Tag: education

Reconstruction Scholars’ Public Engagement: Why It Matters

The recent Alabama senatorial race raised the specter of historians’ role in public debates. After suggesting antebellum slavery as a period of American’s greatness, one candidate dismissed the Reconstruction-era amendments and other amendments designed to create “a more perfect union” (except for the Bill of Rights).[1] Post-election demographic analyses revealed ...
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Public Iconography, Museum Education, and Reconstruction Era History

Public Iconography, Museum Education, and Reconstruction Era History

Today, correspondent Nick Sacco shares his first Field Dispatch. Nick is a public historian working for the National Park Service as a Park Guide at the Ulysses S. Grant National Historic Site in St. Louis, Missouri. He holds a master's degree in history with a concentration in public history from ...
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Health Care and the American Medical Profession, 1830-1880

Health Care and the American Medical Profession, 1830-1880

The Patient Protection and Affordable Care Act (Obamacare) is a landmark healthcare reform law that expands opportunities for care by providing more Americans with access to affordable health insurance. The goal is to provide health insurance to all Americans not covered by their employers or other health programs. However, many ...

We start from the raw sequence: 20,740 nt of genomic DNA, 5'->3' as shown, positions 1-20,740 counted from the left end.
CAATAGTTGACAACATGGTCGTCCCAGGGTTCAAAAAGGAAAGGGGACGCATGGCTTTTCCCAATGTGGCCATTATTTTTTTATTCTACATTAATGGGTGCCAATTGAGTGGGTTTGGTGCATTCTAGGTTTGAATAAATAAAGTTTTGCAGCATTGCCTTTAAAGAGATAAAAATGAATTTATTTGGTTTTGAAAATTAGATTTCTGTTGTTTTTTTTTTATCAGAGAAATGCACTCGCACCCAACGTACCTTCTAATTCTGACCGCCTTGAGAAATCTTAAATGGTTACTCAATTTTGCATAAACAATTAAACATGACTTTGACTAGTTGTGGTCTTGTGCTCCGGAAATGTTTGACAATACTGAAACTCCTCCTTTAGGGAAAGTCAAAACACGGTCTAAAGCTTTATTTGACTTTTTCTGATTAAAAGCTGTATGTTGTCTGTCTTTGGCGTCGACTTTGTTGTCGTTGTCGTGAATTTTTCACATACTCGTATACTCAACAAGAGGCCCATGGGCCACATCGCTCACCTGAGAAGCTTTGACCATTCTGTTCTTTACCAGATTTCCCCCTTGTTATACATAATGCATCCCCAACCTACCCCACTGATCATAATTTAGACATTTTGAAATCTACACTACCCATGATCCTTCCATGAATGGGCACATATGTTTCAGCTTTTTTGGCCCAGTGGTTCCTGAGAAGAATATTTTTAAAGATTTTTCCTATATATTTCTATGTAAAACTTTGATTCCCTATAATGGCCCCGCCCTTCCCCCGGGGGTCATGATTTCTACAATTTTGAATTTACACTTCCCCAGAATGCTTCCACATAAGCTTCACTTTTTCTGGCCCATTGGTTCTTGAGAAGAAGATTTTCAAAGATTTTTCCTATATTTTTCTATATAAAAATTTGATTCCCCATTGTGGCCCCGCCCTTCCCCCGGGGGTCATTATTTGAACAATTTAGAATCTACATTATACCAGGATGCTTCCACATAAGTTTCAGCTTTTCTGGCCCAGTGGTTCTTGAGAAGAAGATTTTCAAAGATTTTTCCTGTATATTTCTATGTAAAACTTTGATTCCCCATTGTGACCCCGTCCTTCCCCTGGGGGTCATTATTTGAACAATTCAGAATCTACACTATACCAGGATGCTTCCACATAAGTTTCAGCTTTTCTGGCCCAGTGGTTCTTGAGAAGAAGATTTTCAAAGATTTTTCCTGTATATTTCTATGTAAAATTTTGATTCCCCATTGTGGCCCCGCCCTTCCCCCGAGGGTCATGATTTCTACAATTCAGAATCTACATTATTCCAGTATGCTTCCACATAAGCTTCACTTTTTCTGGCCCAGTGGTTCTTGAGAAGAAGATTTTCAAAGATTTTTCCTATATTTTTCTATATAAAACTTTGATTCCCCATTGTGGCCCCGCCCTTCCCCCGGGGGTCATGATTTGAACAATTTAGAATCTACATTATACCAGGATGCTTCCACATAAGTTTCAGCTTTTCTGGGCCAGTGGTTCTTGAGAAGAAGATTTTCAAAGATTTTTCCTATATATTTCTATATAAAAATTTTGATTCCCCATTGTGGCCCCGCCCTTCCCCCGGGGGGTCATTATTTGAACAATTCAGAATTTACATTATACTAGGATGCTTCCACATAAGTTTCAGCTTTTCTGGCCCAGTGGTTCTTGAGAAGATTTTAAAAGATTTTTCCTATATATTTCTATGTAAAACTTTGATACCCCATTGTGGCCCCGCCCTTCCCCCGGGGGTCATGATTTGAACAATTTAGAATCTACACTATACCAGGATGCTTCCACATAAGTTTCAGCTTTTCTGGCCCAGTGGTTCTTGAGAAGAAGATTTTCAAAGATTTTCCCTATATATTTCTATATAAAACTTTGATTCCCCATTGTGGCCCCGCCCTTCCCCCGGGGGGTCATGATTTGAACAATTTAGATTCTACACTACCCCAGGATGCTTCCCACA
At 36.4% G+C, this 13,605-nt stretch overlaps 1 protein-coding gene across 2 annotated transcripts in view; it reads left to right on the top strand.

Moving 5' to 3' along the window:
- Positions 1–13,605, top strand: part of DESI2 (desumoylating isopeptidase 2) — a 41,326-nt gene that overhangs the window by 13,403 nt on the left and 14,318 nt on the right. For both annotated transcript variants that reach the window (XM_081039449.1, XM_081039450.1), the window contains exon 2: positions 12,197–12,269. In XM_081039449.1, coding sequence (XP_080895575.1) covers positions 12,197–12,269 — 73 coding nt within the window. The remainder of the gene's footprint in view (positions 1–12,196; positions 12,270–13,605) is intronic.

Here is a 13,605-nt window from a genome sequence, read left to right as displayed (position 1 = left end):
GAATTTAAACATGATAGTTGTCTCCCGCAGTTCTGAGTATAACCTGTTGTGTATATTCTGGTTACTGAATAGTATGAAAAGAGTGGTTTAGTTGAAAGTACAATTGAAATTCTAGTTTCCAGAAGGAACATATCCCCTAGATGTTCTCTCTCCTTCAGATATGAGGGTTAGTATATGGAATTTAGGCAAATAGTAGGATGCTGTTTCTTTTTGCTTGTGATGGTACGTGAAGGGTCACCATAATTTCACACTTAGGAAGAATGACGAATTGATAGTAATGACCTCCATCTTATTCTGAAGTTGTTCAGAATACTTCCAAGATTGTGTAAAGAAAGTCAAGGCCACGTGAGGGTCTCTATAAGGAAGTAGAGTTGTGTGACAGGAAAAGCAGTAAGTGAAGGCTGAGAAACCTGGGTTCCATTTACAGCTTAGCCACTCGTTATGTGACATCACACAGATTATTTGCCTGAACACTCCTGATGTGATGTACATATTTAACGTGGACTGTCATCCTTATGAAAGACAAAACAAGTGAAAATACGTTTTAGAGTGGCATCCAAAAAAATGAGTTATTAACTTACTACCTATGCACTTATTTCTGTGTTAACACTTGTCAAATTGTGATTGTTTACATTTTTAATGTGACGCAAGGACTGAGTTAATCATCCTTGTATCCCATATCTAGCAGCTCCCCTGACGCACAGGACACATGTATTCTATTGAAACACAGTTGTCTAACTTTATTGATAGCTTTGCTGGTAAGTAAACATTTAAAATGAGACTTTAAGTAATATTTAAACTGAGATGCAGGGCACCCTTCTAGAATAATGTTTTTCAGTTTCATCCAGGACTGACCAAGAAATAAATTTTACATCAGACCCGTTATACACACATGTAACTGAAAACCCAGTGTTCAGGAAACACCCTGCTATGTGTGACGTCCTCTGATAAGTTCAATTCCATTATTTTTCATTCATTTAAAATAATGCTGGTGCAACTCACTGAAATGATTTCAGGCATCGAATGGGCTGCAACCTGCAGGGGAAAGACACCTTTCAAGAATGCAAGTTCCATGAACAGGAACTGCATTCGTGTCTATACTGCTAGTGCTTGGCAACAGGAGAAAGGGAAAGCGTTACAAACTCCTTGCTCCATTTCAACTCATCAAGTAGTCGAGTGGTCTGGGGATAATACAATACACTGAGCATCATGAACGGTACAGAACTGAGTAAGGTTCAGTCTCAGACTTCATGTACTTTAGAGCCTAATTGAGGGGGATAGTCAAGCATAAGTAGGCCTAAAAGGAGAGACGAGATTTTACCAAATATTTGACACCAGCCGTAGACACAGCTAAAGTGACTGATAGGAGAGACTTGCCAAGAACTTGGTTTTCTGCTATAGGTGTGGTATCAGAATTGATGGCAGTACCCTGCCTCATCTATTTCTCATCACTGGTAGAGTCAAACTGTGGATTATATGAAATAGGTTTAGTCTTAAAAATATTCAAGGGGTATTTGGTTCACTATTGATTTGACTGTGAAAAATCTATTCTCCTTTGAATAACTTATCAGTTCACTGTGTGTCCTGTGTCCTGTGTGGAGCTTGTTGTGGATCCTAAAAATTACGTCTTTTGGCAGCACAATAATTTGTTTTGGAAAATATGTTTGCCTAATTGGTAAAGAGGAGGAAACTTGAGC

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tudents sit for a standardized test. (Fabian Pittroff, The Atlantic). Found in: Laura McKenna, “What Happens When Students Boycott a Standardized Test?” The Atlantic, April 9, 2015, accessed July 15, 2016.

A School Divided: The Civil War Era in the Secondary Classroom

This May, roughly 500,000 high school juniors across the nation nervously sat in classrooms and gymnasiums for the Advanced Placement (AP) United States History exam.[1] The number of students enrolled in AP U.S. History courses increases every year, reorienting the US history survey from university campuses into secondary history classrooms.[2] ...
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Envying Roots:  The 1970s Mini-Series is Back!

Envying Roots: The 1970s Mini-Series is Back!

In the last several decades, African Americans have become avid genealogists, turning eagerly to Ancestry.com and DNA testing, joining clubs and traveling to the National Archives in an effort to fill in their family trees. Henry Louis Gates credits the original 1977 television series, Roots, for initiating this interest, saying ...
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